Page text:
July | August 2006 | The explosive growth of digital information is increasingly impeding knowledge-worker productivity due to information overload. Online information is virtually doubling every year, and most of that information is unstructured — typically in the form of text.
Traditional search engines are unable to sustain the pace of information growth primarily because they lack the intelligence to “understand,” semantically process, mine, infer, connect, and contextually interpret information to transform it to — and expose it as — knowledge. Furthermore, end-users want a simple yet powerful user-interface that allows them to flexibly express their context and intent and be able to “ask” natural questions on the one hand, but which also has the power to guide them to answers for questions they wouldn’t know to ask in the first place. Today’s search interfaces, while easy to use, do not provide such power and flexibility.
The Semantic Web addresses the need to understand and contextually interpret information, by marking up documents and providing metadata for the Web. Technologies such as RDF and OWL provide common structures that support exchange of data using XML. In contrast to the Semantic Web, however, there are search technologies that do not require any metadata to understand the documents and therefore require no markup of legacy information.
Knowledge has multiple axes, of which search is only one. Knowledge-workers wish to discover information they might not know they need ahead of time, share information with others, and have information presented in a way that is contextual, intuitive, and dynamic — allowing for further exploration and navigation based on their context. Even within the search axis, there are multiple sub-axes, for instance, based on time-sensitivity, semantic-sensitivity, popularity, quality, brand, trust, etc. The ultimate goal of an information-retrieval system should be to blend multiple axes for retrieval, capture, discovery, annotations, and presentation into a unified medium that is powerful yet easy to use.
In general, an intelligent information retrieval system should allow users to find knowledge, rather than merely information. Knowledge, in this context, is information infused with semantic meaning and exposed in a manner that is useful to people along with the rules, purposes, and contexts of its use. Knowledge requires the presence of context, semantics, and purpose. Today’s search engines have none of these elements and are fundamentally ill equipped to deal with the problem of information overload.
The Problem with Keywords
To mimic the intelligent behavior exhibited by a human researcher or librarian, an intelligent information retrieval system must first be able to “understand” what it stores and indexes. Today’s search engines cannot discern between keywords when those keywords are used in different contexts. For instance, the word “bank” can mean very different things — a commercial bank, riverbank, or “the sudden bank of an airplane.” This shortfall obliges users to manually filter out thousands of irrelevant results that have the right keywords but in the wrong context (false positives).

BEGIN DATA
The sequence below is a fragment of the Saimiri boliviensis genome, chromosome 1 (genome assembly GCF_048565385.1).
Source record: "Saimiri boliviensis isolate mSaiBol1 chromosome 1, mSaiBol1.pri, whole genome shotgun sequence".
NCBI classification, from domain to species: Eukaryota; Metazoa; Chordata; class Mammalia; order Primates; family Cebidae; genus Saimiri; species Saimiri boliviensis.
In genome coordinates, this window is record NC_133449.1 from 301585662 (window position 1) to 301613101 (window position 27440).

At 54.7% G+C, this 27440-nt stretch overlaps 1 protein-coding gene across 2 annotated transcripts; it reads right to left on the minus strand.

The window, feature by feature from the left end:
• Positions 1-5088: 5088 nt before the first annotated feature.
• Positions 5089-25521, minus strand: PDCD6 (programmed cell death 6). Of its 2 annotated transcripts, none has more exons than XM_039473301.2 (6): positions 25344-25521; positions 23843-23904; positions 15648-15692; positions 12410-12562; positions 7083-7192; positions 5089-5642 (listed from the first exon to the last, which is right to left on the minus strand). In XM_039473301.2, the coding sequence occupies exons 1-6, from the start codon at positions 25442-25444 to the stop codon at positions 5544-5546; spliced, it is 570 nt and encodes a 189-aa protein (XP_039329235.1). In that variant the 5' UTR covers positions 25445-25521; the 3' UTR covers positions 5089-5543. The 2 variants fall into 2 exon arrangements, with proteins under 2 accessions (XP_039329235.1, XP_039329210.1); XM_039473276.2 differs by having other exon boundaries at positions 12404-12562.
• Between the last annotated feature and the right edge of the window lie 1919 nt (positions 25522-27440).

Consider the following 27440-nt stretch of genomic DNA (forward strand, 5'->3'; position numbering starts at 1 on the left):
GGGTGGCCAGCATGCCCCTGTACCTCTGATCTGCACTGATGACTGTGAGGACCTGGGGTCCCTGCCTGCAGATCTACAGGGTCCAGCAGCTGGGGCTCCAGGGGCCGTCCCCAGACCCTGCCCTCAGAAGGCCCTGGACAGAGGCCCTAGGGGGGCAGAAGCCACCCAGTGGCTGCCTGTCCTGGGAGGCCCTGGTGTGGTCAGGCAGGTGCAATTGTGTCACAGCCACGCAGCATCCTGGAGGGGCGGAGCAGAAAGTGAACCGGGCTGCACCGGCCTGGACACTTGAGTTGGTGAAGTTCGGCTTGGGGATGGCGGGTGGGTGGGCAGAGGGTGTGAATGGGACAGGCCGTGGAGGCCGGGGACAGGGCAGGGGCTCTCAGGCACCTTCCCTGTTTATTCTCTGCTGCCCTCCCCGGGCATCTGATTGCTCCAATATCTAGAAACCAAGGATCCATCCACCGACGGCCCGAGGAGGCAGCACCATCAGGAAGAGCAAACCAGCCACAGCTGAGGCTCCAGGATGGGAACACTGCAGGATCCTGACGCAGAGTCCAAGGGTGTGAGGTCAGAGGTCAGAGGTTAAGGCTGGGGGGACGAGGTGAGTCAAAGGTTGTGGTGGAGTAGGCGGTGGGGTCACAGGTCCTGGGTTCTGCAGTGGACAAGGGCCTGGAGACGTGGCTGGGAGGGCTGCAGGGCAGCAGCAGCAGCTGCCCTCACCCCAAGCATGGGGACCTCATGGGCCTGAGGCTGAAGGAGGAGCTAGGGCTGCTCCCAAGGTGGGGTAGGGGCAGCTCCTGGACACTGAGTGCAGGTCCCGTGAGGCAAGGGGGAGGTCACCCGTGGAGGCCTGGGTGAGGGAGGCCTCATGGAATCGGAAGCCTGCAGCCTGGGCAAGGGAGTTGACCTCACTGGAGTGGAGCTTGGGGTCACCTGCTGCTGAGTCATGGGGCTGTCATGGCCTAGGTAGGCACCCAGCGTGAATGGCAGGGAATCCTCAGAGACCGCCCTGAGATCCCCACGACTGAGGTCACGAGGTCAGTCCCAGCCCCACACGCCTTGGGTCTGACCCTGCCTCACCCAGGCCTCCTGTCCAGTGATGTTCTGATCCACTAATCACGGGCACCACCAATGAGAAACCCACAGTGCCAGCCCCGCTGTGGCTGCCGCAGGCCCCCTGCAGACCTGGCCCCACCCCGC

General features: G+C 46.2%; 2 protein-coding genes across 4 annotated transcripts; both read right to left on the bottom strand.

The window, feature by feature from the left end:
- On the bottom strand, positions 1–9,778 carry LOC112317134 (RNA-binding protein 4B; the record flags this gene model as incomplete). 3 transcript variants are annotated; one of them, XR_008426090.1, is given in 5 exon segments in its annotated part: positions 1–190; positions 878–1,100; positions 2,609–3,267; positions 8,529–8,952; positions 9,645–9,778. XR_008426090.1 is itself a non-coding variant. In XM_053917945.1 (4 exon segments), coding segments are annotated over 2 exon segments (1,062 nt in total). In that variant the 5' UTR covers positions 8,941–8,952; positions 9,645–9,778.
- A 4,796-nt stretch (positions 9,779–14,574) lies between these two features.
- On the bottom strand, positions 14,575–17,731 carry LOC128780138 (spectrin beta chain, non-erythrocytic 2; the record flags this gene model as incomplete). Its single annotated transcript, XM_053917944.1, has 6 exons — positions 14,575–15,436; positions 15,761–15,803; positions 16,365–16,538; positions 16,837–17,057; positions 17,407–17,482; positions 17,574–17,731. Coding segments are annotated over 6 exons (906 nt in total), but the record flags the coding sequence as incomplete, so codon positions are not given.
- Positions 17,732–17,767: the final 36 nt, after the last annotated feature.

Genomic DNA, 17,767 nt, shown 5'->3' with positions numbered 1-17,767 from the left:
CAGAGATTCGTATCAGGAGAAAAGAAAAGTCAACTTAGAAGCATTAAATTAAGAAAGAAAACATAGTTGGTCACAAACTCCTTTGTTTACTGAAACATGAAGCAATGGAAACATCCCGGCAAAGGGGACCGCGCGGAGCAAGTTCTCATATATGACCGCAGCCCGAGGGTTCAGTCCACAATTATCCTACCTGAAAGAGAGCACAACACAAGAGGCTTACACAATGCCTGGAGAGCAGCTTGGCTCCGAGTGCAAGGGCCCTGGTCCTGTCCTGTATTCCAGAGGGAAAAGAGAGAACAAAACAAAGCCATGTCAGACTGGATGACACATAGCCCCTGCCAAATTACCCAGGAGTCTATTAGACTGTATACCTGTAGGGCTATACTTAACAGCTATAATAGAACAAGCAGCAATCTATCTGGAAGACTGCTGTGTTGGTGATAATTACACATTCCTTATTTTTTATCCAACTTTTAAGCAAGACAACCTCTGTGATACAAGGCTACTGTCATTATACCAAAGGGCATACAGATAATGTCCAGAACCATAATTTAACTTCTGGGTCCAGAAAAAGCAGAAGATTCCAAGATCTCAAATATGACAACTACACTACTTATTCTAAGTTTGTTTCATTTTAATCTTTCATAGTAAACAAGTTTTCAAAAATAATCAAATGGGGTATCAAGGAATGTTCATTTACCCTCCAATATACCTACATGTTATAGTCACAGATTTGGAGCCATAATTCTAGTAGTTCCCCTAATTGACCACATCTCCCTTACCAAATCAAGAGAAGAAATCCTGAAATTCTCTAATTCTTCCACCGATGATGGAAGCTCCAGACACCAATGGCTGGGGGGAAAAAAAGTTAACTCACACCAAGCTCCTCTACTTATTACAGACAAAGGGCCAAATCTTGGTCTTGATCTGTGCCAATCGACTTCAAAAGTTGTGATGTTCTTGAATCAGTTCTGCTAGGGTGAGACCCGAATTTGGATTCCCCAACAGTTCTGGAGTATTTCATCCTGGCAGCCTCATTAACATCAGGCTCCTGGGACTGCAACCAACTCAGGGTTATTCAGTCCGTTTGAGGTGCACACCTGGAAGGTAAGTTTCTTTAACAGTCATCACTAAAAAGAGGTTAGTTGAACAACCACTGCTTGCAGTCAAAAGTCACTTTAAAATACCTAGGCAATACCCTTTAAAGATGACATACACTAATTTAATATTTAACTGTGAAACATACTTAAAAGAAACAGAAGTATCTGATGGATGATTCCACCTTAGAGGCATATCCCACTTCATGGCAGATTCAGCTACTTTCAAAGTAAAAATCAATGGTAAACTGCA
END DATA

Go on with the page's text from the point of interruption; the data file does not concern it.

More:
An intelligent information retrieval system must be able to retrieve information that doesn’t have the user’s expressed keywords but which is semantically relevant to those keywords. This would address the false negatives problem — wherein search engines leave out results that they deem irrelevant only because the results don’t contain the “right” keywords. For instance, the word “bank” and the phrase “financial institution” are semantically very similar in the domain of financial services. An intelligent retrieval system should recognize this and return the right results with either set of keywords.
Evaluating Knowledge Discovery Solutions
Each company has different constituencies within the organization with unique requirements when evaluating knowledge discovery solutions. Knowledge workers and researchers should review a solutions’ ability to discover information across silos, the use of wildcards to simply queries, and semantic ranking of results to quickly indicate relevance and precision.
IT staff should be evaluating ease and quickness of integration with existing systems, scalability, and performance, as well as how cost-effective the solution is and the projected ROI in context of increasing each knowledge workers’ productivity.
Meanwhile, business decision makers will examine how a solution leverages its current information and knowledge assets and how to increase the return on information and data the company acquires or creates. The result should be high-level insights across silos to support better decision making earlier in the discovery process.
Beyond standard search, technology exists to bring knowledge discovery to the desktops of life science workers. Understanding the difference between standard search retrieval and true knowledge discovery is an important step in helping knowledge workers gain insight and grapple with larger universal health and medical issues. l
Nosa Omoigui is the CEO of Nervana.